The catalyst is conveniently provided at the surface of at least some of the electrodes. Preferably the catalyst is a conductor of electricity, so that the entire surface of those electrodes may be coated with catalyst. Suitable catalysts include titanium and platinum metals, titanium dioxide, nickel oxide and lead oxides. Selection of the specific catalyst depends to some degree on the pH of the raw water.
 The reactor may have other features as disclosed in EP-A-0997437. Thus the electrodes may form a stack of plates, preferably arranged substantially horizontally, and held together with tie rods. Holes at the edges of the plates form conduits for water, the arrangement of the holes allowing the flow to be directed between electrodes as desired. The stack may comprise alternating cathodes and anodes, with appropriate insulation and liquid seals positioned between them. The flow of water may be split into parallel streams, or may pass between each pair of electrodes in the series.
 The potential between the cathodes and anodes should generally be substantially constant, for instance in the range 1 to 100V, preferably in the range 10 to 50V, for instance 12 or 24V. The power source is thus preferably a 12 or 24V d.c. source.
 The flow of water through the process is conveniently in the range 0.1 to 10 l s.sub.-1, preferably 0.25 to 1.0 l s.sup.-1. With this range of water flows, the surface area of electrodes is preferably in the range 0.1 to 5, preferably 0.25 to 1, m.sup.2 (being the total area of the anode and the total area of the cathode, individually). The rate of flow of water, based on electrode surface area, is preferably 1 l m.sup.-2 s.sup.-1. The current density of flow of current through the water between the electrodes is preferably in the range 1 to 25 mA cm.sup.-2, preferably in the range 5 to 8 mA cm.sup.-2. When the potential difference is 12V, the energy usage is in the range 60 to 100 mW cm.sup.-2. For instance, for a unit treating 1.5 m.sup.3 water per hour the energy consumption is about 0.4 kW, to maintain a microorganism content below 10 cfu ml.sup.-1.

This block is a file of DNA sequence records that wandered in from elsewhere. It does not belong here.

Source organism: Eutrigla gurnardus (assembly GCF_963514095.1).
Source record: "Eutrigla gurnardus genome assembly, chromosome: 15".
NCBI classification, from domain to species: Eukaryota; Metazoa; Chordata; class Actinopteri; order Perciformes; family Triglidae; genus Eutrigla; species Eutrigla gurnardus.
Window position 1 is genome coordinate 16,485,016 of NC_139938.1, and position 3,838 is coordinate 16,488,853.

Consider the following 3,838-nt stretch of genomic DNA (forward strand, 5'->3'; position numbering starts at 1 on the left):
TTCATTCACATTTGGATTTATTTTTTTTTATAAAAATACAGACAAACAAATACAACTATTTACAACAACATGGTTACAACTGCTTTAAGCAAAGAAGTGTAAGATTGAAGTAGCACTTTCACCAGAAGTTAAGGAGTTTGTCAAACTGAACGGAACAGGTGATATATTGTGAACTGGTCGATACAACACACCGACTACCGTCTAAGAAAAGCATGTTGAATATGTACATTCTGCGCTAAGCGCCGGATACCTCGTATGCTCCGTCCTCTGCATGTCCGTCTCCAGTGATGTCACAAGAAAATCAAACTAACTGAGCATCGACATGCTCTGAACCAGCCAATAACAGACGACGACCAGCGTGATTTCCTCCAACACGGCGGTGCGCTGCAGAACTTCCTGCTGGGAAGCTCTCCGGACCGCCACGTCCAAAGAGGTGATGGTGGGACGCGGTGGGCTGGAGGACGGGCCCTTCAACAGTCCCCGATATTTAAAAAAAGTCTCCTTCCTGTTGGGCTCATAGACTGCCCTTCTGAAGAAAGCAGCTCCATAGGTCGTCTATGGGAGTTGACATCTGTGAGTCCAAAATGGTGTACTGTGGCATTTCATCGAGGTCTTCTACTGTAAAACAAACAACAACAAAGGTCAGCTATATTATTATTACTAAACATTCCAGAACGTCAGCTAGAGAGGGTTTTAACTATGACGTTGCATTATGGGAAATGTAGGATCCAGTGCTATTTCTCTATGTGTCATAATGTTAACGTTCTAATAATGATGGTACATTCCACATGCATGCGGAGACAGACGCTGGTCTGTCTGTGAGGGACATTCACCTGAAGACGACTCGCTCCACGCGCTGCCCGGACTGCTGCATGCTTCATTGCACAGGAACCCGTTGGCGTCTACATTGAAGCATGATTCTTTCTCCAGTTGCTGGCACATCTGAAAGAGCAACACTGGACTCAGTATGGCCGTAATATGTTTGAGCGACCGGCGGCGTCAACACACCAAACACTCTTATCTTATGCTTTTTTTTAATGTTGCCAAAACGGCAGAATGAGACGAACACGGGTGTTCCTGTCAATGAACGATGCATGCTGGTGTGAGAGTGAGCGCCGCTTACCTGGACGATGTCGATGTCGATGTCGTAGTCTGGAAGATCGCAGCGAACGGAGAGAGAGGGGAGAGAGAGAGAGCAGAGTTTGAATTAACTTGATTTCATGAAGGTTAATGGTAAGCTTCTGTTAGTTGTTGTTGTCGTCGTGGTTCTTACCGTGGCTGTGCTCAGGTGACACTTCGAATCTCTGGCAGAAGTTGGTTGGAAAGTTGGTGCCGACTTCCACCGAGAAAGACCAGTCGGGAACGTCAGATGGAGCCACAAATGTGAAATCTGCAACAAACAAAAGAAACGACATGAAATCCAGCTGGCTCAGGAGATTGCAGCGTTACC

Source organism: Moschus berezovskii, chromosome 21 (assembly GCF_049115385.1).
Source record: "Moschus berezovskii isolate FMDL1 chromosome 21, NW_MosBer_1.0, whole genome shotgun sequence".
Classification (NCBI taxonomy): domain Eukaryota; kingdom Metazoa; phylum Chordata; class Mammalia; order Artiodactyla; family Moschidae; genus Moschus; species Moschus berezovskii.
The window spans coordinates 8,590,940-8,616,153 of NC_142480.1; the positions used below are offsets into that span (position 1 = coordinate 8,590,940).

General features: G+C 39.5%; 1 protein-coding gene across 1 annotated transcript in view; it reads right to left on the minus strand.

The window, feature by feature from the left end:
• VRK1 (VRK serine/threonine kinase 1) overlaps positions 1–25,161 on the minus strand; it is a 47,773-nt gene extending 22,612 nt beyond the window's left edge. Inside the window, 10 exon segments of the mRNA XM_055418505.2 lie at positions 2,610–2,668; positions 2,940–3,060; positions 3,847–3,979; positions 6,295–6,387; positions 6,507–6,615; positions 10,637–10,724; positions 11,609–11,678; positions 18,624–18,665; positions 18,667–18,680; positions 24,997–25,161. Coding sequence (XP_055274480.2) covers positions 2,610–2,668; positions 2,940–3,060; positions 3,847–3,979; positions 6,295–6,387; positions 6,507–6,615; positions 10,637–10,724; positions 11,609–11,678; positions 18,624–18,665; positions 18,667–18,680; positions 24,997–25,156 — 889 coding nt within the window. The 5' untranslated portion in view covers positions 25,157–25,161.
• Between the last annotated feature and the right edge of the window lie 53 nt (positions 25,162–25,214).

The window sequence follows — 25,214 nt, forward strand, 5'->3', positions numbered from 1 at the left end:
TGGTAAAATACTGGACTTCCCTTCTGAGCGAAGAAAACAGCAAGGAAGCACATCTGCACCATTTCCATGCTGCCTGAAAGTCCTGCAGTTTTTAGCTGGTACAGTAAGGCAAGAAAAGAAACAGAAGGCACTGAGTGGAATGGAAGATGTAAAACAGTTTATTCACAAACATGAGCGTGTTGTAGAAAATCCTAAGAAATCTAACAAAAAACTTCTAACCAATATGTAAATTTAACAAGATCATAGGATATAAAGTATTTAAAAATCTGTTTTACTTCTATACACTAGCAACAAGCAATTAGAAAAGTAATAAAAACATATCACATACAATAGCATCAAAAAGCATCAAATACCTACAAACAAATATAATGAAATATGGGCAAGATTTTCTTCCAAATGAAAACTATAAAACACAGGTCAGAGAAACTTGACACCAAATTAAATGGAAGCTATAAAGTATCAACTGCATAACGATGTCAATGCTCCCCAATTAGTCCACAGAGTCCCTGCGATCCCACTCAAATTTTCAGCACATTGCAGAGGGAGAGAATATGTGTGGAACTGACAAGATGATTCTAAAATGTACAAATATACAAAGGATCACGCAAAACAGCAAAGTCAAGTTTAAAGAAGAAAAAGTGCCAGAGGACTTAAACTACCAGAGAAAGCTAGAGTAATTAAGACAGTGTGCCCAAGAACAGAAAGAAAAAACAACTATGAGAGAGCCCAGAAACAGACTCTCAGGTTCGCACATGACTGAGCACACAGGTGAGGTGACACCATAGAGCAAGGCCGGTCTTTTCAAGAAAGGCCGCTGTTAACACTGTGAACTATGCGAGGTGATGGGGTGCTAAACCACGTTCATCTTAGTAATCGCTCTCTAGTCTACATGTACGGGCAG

According to a further aspect of the invention there is provided an apparatus suitable for carrying out the new process comprising an ion-exchange unit, an inlet for raw water into the ion-exchange unit, a conduit for passage of water from the ion-exchange unit directly to a biocide unit, an outlet for water from the biocide unit and means for flowing water through the ion-exchange unit and the biocide unit, characterised in that the biocide unit comprises an anode and a cathode, between which water may flow whilst in contact with the electrodes, means for passing electricity between the anode and the cathode, and a catalyst in contact with water flowing between the electrodes.
 It is convenient for the apparatus to be provided in a single housing which contains both units. The conduit between the two units may even be provided in a single vessel, for instance comprising a plate separator having openings for passage of water. It is generally convenient for there to be sensing means for monitoring the quality of water between the ion exchange unit and the biocide unit. The sensing means may allow for sampling of the water passing between the two units, or may monitor the bulk water in one of the vessels or the conduit between them. Suitable sensing means comprise conductivity meters. Where the monitoring involves determining the organic content, or the microorganism content, it is general for the water to be sampled and to be subjected to suitable measurement, for instance using standard test method number DS/EN ISO 6222-2000.